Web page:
Just because you have been sued once or received one demand letter doesn’t mean you can’t be the subject of another. Many companies receive multiple ADA-based lawsuits. Oftentimes a company will be subject to a lawsuit for the website and another for their app, or be sued by different plaintiffs. The bottom line is that if your digital properties are not accessible, there is a chance you may receive multiple lawsuits or demand letters, regardless of how many times a settlement has been reached. In fact, once you settle, you are essentially admitting that your website isn’t accessible, which leaves you more vulnerable. The best course of action is to improve the accessibility of all digital properties.
Small to Medium-sized eCommerce Companies Need to Take Note
74% of lawsuits in 2021 targeted eCommerce companies. They make good targets because their websites tend to be complex, change frequently, and are more likely to utilize non-compliant 3rd party components. According to the report, 82% of those on the Internet Top 500 list have received digital-based ADA complaints over the past 4 years. In 2021, 20% were against the Top 500 eCommerce retailers. Those with a physical location as well (nexus) are particularly vulnerable. Trends indicate that smaller online retailers are increasingly being targeted. Most larger companies have already been sued and now have mature accessibility strategies in place. The pandemic also introduced many new and smaller online retail businesses.
Avoid Overlay Widgets
Even though the companies that offer this type of quick, cheap, and easy “solution” often guarantee protection from getting sued or a demand letter, this just isn’t the case. Over 400 companies that use this type of feature were sued in 2021, and, the overlay widget was specifically identified as a barrier to equal access,. This means this type of approach gives plaintiffs more claims to add to a lawsuit, not less.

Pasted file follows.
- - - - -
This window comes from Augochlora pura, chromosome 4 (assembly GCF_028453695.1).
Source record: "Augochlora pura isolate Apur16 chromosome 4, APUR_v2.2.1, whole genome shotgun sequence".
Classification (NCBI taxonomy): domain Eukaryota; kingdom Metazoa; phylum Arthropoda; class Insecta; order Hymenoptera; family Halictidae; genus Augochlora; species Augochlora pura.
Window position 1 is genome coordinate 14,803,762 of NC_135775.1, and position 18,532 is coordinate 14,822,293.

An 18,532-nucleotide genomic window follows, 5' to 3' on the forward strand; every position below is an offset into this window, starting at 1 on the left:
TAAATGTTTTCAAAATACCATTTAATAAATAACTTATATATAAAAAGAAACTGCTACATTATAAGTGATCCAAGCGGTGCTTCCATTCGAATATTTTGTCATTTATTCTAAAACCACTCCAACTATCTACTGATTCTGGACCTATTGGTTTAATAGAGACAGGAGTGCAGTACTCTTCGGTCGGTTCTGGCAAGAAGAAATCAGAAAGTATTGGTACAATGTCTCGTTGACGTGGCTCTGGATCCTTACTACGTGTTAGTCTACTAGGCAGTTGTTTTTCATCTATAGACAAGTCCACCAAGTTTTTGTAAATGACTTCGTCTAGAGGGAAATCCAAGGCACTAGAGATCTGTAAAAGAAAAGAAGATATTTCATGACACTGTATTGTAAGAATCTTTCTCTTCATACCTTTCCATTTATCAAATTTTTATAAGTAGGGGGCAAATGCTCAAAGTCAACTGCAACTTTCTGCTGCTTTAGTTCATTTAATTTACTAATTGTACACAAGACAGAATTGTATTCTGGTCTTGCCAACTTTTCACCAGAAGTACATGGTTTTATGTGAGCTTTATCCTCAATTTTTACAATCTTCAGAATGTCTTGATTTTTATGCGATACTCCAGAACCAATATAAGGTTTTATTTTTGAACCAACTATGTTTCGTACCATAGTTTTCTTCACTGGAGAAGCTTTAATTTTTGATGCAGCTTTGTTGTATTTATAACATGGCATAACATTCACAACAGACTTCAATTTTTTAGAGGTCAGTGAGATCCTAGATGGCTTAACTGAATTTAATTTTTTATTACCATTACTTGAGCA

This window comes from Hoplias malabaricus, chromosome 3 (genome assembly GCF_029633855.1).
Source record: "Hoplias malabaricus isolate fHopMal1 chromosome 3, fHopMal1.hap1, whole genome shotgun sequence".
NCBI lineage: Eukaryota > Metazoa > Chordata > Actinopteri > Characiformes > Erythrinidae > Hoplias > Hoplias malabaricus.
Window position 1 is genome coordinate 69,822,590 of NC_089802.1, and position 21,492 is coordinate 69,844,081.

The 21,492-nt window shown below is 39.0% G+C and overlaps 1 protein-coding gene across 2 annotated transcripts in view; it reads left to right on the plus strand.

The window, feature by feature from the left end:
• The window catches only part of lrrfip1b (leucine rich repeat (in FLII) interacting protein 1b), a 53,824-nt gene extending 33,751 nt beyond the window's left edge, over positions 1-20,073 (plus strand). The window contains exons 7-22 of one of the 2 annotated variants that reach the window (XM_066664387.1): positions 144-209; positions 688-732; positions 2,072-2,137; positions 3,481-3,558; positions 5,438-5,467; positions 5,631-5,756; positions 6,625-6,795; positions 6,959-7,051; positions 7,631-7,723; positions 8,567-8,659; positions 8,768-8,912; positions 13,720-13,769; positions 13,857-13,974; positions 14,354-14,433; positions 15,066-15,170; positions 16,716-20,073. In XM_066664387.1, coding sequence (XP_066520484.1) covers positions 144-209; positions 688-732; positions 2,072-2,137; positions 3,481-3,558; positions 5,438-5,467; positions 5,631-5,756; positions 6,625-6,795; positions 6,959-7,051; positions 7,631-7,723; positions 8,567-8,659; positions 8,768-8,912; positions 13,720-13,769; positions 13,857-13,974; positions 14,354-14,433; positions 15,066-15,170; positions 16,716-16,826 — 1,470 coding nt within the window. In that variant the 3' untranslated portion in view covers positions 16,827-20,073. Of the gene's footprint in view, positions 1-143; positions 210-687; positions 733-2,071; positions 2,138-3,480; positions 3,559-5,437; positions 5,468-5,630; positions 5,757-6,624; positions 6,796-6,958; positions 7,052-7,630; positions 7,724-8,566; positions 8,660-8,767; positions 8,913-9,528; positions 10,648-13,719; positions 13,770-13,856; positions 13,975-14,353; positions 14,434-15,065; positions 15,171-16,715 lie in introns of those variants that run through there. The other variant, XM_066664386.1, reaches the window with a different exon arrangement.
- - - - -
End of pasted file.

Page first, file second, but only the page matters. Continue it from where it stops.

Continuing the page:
Even more interesting is how the Department of Justice specifically called out overlays as being helpful, but incomplete. To quote them:
Checking for accessibility. Automated accessibility checkers and overlays that identify or fix problems with your website can be helpful tools, but like other automated tools such as spelling or grammar checkers, they need to be used carefully. A “clean” report does not necessarily mean everything is accessible. Also, a report that includes a few errors does not necessarily mean there are accessibility barriers. Pairing a manual check of a website with the use of automated checkers can give you a better sense of the accessibility of your website.
Now that we have a good understanding of what digital accessibility is and why it’s important, let’s discuss what accessibility standards exist. Legally speaking, there is some flexibility in how to make your website accessible. Businesses and state and local governments can currently choose how they will ensure that the programs, services, and goods they provide online are accessible to people with disabilities. While there is no legal standard, there is plenty of guidance.
Web Content Accessibility Guidelines (WCAG)
The gold standard for digital accessibility is the Web Content Accessibility Guidelines (WCAG) developed by the Web Accessibility Initiative of the World Wide Web Consortium (W3C). WCAG 2.1 is the current version, but there is a draft of 2.2 that is scheduled to be finalized by September 2022. They are also working on WCAG 3.0. There are 3 conformance levels: A, AA, and AAA. AA is the most commonly accepted level, not only in the United States but across the globe.
18F Accessibility Guide
18F is a digital services agency under the General Services Administration (GSA) that published a comprehensive accessibility guide with helpful resources.
Digital.gov, which is part of the Technology Transformation Services at the GSA, has resources on design of products, devices, services, or environments for people with disabilities.
The GSA published Section508.gov which has tools and training on implementing website accessibility requirements under Section 508. The U.S. Access Board published Section 508 Information and Communication Technology Accessibility Standards that address access to information and communication technology under Section 508 of the Rehabilitation Act of 1973.
Where do we go from here?
We know, Digital Accessibility is a lot to take in. Follow-up blog posts will provide a roadmap to attaining true accessibility for all. The next post will provide a roadmap for approaching Digital Accessibility with a general guide and some factors to consider when formulating a strategy.
But if you’re confused, overwhelmed, or concerned (and in all likelihood, you should be), reach out to us! We would love to hear from you. Whether you have questions, comments, or would like to discuss how we can help support your accessibility strategy. You can reach us at firstname.lastname@example.org or fill out this quick form!